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Abstract

Women and girls had a specific and gendered experience of the civil war in Sierra Leone. They filled the role of combatants, ‘bush wives’, child soldiers, and sexual slaves. As a result of these roles, women are often described as having dual identities of both perpetrators and victims of violence. This duality resulted in the complex question of how to help these women both reintegrate into society and also address the crimes which they are alleged to have committed during the war. In this paper, I argue that these women and girls should be treated as victims due to the fact that their crimes were committed under coercion. I investigate the disarmament, demobilization and reintegration (DDR) process, performing a critique of its gendered assumptions and its inability to provide adequate assistance to females coerced into combat. I perform a critical analysis of the formation and efficacy of the Truth and Reconciliation Commission (TRC). I investigate the Special Court’s treatment of the women and girls who were victims coerced into war and potentially held responsible as if they were perpetrators. In doing so, critical deconstruction of the treatment of these women highlights both the hybrid court’s successes and failures in advocating for these women. Throughout the paper, I explore the question of how the post-conflict reconstruction process should treat women and girls, who are victims but who have discursively been positioned also as perpetrators.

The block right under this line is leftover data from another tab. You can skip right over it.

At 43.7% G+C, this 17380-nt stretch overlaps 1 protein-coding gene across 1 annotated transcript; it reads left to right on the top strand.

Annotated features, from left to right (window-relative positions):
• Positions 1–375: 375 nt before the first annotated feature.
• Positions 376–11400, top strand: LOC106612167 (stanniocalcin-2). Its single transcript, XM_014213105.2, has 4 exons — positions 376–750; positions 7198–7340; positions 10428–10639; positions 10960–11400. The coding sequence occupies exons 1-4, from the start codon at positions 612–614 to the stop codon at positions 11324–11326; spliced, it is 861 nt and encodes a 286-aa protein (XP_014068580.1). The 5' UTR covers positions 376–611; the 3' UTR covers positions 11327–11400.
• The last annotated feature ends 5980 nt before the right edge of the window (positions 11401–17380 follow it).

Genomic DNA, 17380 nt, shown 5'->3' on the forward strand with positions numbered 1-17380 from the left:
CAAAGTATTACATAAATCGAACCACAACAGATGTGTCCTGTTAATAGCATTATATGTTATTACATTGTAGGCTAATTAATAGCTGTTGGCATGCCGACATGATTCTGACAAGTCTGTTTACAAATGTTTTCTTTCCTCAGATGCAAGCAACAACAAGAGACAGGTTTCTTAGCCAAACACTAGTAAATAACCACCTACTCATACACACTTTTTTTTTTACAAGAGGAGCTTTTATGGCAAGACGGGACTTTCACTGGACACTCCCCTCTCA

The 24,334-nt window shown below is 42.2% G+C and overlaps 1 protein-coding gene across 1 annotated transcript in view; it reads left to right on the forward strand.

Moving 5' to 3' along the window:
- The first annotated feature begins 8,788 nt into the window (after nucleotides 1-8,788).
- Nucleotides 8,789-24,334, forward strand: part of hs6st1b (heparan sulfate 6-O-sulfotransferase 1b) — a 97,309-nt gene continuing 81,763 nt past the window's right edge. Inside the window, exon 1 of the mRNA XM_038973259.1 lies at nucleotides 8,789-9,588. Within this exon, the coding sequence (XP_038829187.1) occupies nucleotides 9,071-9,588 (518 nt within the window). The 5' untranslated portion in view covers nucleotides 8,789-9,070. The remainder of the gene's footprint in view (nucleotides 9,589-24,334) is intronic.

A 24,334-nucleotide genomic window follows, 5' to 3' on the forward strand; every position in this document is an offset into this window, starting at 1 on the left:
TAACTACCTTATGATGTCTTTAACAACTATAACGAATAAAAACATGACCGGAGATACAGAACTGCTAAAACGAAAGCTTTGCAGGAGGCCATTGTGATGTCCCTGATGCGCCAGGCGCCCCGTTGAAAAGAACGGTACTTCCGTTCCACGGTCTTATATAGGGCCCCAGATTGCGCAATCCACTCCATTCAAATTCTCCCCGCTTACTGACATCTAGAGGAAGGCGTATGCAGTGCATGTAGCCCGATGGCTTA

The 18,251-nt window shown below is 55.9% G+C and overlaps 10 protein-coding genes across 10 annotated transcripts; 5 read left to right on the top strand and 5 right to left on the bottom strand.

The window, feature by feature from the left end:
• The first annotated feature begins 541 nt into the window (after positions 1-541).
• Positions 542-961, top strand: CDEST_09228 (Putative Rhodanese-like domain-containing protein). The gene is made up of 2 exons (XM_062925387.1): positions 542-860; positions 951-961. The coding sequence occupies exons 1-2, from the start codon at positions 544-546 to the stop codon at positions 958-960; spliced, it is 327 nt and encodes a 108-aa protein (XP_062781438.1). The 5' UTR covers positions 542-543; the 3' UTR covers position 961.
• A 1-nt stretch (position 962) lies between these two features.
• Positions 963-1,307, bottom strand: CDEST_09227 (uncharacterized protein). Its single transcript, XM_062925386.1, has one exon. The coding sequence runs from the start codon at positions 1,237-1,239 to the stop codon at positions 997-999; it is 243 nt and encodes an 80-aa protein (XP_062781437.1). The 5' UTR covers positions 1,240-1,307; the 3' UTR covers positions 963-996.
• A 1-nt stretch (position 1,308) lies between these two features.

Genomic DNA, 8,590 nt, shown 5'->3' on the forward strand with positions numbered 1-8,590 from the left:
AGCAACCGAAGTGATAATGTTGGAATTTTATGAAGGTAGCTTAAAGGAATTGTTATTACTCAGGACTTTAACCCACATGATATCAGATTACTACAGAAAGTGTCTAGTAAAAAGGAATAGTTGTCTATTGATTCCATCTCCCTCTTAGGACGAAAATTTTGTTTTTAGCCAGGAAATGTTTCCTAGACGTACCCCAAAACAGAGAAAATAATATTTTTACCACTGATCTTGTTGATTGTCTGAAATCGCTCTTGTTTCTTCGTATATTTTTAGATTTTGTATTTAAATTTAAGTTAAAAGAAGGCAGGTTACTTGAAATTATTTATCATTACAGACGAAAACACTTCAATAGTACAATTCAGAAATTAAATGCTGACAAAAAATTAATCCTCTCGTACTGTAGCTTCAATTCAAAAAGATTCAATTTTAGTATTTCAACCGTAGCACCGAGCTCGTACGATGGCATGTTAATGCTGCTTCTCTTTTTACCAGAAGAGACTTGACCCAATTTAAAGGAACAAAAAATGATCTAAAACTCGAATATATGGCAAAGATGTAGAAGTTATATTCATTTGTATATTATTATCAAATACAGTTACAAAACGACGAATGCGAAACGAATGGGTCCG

Note on the Author

Laura Cullen is a recent graduate from The University of Western Ontario in Canada with a Master of Arts in Women’s Studies and Feminist Research in Collaboration with Transitional Justice and Post-Conflict Reconstruction. Her research is focused on feminist theory, transitional justice, international justice, and post-conflict reconstruction. Specifically, her master’s research centered around the conflict and post-conflict process in Sierra Leone with a focus on women’s ability to bear witness and give testimony at the Special Court for Sierra Leone. She is currently gearing her research towards the current mechanisms of justice and the potential of bottom-up approaches to post-conflict reconstruction with the goal of pursuing her PhD and an academic career.

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